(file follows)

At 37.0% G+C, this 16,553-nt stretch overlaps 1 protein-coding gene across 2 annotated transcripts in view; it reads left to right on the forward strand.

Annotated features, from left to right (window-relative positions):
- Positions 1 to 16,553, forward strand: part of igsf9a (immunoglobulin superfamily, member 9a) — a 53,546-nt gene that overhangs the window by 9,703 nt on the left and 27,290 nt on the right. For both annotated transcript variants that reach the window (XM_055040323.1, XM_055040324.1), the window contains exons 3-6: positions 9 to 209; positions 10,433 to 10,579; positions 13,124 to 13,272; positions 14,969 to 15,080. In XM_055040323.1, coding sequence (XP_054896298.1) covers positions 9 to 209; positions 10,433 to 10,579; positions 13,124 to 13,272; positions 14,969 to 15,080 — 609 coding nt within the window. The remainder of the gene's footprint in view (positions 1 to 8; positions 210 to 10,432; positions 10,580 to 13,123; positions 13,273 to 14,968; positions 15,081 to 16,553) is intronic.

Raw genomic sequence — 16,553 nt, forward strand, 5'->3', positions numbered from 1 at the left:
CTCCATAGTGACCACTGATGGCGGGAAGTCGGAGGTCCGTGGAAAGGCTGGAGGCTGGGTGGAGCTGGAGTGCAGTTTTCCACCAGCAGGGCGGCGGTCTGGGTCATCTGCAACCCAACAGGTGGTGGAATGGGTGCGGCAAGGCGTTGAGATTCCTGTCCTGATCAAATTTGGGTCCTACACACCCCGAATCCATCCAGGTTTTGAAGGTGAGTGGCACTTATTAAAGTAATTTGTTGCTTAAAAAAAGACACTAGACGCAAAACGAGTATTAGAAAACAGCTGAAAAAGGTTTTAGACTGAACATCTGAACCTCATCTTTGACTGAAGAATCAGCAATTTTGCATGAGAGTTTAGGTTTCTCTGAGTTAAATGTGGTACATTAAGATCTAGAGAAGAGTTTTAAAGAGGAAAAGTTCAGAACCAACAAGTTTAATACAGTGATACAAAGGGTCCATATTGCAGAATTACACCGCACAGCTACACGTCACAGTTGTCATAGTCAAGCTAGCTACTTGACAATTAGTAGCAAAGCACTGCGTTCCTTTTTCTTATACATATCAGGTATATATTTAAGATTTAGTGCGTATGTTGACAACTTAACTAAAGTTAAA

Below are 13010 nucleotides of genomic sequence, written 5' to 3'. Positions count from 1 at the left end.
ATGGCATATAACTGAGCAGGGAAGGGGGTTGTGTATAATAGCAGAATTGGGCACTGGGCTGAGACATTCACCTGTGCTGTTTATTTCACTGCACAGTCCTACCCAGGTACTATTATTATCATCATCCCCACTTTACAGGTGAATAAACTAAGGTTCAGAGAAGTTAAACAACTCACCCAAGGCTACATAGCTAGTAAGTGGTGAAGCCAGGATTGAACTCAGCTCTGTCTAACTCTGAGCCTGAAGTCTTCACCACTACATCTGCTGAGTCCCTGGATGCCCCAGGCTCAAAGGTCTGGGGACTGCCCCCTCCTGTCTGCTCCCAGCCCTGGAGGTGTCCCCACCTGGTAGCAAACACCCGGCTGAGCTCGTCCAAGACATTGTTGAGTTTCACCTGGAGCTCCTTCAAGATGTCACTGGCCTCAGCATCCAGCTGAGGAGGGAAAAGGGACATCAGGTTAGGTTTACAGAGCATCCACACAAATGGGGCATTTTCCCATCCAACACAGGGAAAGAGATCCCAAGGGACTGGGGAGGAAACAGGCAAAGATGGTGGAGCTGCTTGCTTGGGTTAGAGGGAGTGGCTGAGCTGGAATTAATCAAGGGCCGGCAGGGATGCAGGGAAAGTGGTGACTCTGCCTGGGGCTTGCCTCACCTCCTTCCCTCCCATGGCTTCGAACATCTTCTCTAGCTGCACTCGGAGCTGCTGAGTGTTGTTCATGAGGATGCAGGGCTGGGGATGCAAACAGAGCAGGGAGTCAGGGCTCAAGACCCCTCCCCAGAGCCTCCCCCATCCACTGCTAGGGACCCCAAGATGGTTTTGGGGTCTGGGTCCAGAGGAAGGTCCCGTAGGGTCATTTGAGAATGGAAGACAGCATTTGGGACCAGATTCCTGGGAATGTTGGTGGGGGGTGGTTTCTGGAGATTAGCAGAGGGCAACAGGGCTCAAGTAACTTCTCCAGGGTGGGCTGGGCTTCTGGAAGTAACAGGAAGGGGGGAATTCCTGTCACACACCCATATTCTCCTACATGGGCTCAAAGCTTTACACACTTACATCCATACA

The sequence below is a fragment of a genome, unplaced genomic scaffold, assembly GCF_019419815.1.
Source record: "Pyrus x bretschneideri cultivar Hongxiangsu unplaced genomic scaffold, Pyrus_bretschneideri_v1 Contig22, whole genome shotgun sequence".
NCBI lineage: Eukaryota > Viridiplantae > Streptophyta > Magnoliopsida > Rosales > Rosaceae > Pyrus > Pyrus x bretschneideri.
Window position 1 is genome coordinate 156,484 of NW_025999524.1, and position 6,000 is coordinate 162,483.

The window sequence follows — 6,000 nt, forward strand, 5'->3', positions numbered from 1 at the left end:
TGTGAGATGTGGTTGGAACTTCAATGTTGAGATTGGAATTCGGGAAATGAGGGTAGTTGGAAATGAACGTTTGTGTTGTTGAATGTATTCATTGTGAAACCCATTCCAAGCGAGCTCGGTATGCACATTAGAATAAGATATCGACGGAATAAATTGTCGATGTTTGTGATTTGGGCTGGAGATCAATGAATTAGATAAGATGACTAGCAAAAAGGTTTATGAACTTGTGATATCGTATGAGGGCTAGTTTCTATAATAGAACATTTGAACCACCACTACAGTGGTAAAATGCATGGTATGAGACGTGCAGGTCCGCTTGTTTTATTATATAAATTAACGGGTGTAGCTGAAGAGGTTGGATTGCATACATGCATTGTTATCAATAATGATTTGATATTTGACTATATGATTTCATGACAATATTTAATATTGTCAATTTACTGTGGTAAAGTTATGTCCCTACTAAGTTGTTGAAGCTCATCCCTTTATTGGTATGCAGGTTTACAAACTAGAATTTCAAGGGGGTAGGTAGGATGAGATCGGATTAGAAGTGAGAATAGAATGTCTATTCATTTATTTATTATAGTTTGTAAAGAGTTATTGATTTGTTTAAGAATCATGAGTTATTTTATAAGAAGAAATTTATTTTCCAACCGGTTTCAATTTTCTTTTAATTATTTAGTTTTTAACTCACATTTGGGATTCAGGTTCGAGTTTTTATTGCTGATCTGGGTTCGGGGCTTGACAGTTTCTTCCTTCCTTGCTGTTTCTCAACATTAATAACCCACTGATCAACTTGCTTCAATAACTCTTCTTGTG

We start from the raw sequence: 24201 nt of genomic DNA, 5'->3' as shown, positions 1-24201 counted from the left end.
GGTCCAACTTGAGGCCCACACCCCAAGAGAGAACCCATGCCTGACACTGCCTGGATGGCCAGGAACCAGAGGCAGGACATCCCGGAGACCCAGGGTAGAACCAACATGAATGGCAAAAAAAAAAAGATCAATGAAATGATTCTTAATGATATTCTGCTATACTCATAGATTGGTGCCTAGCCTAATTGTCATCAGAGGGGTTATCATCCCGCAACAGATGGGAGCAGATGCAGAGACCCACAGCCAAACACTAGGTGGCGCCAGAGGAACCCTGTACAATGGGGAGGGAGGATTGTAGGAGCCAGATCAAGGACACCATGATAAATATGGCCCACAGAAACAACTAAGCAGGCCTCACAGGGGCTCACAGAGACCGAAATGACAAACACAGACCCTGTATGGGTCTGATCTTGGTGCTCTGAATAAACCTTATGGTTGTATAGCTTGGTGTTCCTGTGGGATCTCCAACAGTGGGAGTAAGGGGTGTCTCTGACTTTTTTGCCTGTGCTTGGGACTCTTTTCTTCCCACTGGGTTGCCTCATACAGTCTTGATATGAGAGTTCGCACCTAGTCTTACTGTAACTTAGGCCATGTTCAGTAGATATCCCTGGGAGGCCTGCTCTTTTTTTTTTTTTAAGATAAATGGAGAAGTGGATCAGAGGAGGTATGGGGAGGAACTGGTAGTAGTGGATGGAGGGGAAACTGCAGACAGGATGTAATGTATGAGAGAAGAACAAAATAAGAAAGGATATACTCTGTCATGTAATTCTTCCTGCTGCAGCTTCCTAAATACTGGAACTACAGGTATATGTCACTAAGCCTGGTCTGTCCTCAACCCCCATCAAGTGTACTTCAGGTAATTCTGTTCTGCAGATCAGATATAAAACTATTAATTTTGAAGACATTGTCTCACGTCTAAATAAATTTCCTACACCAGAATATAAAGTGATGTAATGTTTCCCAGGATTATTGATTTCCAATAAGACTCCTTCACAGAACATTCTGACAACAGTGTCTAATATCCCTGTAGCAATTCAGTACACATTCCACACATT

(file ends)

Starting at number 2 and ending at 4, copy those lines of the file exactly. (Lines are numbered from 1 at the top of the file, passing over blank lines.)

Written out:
Annotated features, from left to right (window-relative positions):
- Positions 1 to 16,553, forward strand: part of igsf9a (immunoglobulin superfamily, member 9a) — a 53,546-nt gene that overhangs the window by 9,703 nt on the left and 27,290 nt on the right. For both annotated transcript variants that reach the window (XM_055040323.1, XM_055040324.1), the window contains exons 3-6: positions 9 to 209; positions 10,433 to 10,579; positions 13,124 to 13,272; positions 14,969 to 15,080. In XM_055040323.1, coding sequence (XP_054896298.1) covers positions 9 to 209; positions 10,433 to 10,579; positions 13,124 to 13,272; positions 14,969 to 15,080 — 609 coding nt within the window. The remainder of the gene's footprint in view (positions 1 to 8; positions 210 to 10,432; positions 10,580 to 13,123; positions 13,273 to 14,968; positions 15,081 to 16,553) is intronic.

Raw genomic sequence — 16,553 nt, forward strand, 5'->3', positions numbered from 1 at the left: